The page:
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Standing Up To The Giant

Left-wing tyrants attempt to weaponize the First Amendment to bully silence from those who thoughtfully dissent from totalitarian left-wing orthodoxy and conspiracy theories that incite mass nationwide violence. Check out my latest legal response that compellingly dismantles the charade of First Amendment armor behind which these left-wing quasi-extortion rings hide.

Image credit: Miguel Robledo

As my few and precious readers are well-aware at this point, my livelihood and reputation were irreparably destroyed last summer by an online group of malicious left-wing bullies who effected the termination of my eleven-year career for the "sin" of discussing relevant facts and circumstances surrounding the death of George Floyd. During the summer of 2020, left-wing tyrants -- in a conflagration of online bully mobs, nationwide riots organized by communist revolutionary groups like BLM, and mainstream media propaganda -- attempted to unilaterally ram down the throats of American citizens the baseless narrative and conspiracy theory that George Floyd's death was the product of "systemic racism."

While the dearth of racial animus was obvious to any thinking person even while watching the limited video available during the summer months of 2020 depicting George Floyd's tragic death, absolutely no evidence of racial animus was presented during the three-week trial of Derek Chauvin from March 29, 2021 through April 19, 2021. Even Nation of Islam sympathizer and Attorney General of Minnesota Keith Ellison admitted as much during a "60 Minutes" interview from April 25, 2021 where he explicitly stated that there was no evidence that Derek Chauvin committed a hate crime.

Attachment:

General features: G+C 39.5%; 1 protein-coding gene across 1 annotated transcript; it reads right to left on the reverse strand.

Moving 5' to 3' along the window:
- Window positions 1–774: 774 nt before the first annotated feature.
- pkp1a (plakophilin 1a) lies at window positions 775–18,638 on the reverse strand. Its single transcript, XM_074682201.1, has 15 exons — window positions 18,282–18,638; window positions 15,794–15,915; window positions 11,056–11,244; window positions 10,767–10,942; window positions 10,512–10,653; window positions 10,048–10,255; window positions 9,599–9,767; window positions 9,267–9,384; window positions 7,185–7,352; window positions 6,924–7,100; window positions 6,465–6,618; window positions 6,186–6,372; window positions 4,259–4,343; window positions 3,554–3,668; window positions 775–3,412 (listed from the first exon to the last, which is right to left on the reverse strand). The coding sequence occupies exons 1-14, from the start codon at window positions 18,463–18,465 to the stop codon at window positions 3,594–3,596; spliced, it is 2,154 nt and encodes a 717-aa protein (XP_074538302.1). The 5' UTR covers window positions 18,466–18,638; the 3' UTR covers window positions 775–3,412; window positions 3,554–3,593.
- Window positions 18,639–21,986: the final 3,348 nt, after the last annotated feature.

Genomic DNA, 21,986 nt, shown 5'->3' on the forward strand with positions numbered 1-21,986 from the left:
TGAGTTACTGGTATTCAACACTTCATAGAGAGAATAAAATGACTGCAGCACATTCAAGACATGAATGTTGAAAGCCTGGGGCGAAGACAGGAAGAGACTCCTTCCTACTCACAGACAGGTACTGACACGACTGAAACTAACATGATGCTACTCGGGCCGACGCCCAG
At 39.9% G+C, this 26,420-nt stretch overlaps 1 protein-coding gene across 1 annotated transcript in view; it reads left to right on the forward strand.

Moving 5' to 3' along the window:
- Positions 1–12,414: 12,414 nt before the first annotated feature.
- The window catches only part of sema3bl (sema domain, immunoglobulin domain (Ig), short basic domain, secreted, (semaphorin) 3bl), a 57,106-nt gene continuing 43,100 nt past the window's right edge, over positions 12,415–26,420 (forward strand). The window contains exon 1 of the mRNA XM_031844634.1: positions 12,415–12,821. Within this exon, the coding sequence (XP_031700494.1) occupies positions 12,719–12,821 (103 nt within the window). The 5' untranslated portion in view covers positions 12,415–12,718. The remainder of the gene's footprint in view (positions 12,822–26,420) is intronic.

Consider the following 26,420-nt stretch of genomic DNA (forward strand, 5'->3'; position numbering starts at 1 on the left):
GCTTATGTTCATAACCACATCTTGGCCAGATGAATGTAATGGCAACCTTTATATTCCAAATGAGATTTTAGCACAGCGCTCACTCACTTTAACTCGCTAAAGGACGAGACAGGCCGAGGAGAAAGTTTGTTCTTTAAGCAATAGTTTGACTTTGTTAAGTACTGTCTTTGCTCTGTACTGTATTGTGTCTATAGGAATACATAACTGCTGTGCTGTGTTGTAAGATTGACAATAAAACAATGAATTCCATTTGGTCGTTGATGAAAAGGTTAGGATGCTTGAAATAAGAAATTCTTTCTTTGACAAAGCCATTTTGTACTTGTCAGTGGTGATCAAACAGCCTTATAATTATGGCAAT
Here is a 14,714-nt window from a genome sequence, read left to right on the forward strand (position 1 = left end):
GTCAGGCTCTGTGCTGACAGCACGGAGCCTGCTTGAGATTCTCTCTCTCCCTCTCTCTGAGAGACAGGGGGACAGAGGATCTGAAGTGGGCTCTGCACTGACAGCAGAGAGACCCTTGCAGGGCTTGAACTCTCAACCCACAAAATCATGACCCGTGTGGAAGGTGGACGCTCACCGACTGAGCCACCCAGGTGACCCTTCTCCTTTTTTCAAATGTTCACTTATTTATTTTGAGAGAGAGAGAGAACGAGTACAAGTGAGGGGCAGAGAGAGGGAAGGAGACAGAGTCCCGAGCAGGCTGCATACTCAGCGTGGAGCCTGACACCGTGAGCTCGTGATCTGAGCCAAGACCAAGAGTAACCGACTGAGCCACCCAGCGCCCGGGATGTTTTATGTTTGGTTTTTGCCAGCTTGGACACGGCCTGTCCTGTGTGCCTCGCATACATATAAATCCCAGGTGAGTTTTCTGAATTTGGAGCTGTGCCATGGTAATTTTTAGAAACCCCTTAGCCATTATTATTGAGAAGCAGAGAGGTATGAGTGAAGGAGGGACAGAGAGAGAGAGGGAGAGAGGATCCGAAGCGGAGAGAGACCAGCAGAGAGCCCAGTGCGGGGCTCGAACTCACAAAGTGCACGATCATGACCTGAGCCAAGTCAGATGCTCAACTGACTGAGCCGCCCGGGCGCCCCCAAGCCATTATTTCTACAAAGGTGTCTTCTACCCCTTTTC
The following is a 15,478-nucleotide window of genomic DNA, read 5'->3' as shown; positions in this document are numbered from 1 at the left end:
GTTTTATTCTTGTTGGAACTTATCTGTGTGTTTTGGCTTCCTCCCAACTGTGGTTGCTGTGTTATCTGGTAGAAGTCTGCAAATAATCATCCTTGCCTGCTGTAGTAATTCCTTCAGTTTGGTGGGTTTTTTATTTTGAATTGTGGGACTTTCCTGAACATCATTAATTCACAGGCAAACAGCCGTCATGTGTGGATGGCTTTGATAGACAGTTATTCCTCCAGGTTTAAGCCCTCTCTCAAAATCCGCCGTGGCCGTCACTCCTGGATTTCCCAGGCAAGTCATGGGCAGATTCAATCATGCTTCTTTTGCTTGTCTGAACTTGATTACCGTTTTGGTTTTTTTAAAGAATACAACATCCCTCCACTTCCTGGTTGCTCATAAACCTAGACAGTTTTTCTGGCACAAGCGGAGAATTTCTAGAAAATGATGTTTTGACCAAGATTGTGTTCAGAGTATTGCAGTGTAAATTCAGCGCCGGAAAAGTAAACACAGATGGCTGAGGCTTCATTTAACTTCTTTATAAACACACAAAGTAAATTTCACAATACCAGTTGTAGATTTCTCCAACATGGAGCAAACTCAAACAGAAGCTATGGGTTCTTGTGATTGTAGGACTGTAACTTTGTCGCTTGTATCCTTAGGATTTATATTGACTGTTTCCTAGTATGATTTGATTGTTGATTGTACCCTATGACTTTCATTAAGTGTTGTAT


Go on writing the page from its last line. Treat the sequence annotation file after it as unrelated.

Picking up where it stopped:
Nonetheless, as history has repeatedly proven from the Bolshevik Revolution through the modern-day CCP that emerged from Mao's Cultural Revolution, truth and reality have never stopped left-wing tyrants from attempting to usurp absolute control over the marketplace of speech and ideas through deception, lies, and acts of subversive and insidious authoritarian terror.

At any rate, one of the first responsive pleadings filed by the Defendants to my personal litigation was a Motion to Dismiss, attempting to argue that the Defendants' conduct in targeting me, maligning me, and coercing my former employer into terminating my employment is protected First Amendment speech, and that I failed to state a claim upon which relief can be granted under the law. What follows is the response that I filed, which I believe compellingly and thoroughly dismantles the Defendants' feeble arguments. Due to the limitations of this platform, I have replicated the footnotes contained in my original pleading as hyperlinks:


COMES NOW the Plaintiff and hereby moves this Honorable Court to deny Defendants’ Motion to Dismiss for the reasons set forth and stated as follows:


Defendants misrepresent the Plaintiff’s Complaint in order to frame their 12(b)(6) Motion to Dismiss. Plaintiff vigorously contests and denies that the social media profile alleged to be associated with the Plaintiff was his own. As clearly described in Plaintiff’s Complaint as well as in his April 16, 2021 affidavit, the social media profile displayed to Plaintiff by the partners of Wainwright, Pope, & McMeekin, P.C. (hereinafter, “WPM”) from Lonnie Wainwright’s iPhone on June 10, 2020 published by Defendants on June 9, 2020 was misleadingly doctored to contain a professional photograph appropriated from WPM’s website as the profile picture and WPM employment credentials situated adjacent to the professional profile picture accompanying the Plaintiff’s name – images and information that Plaintiff had never used or shared in conjunction with his personal social media accounts. (Affidavit of Daniel S. Flickinger, hereinafter, “DSF Affidavit,” p. 3). Surrounding this misleading depiction of Plaintiff’s social media identity were likewise numerous false and libelous statements directed at the Plaintiff. (DSF Affidavit, p. 4).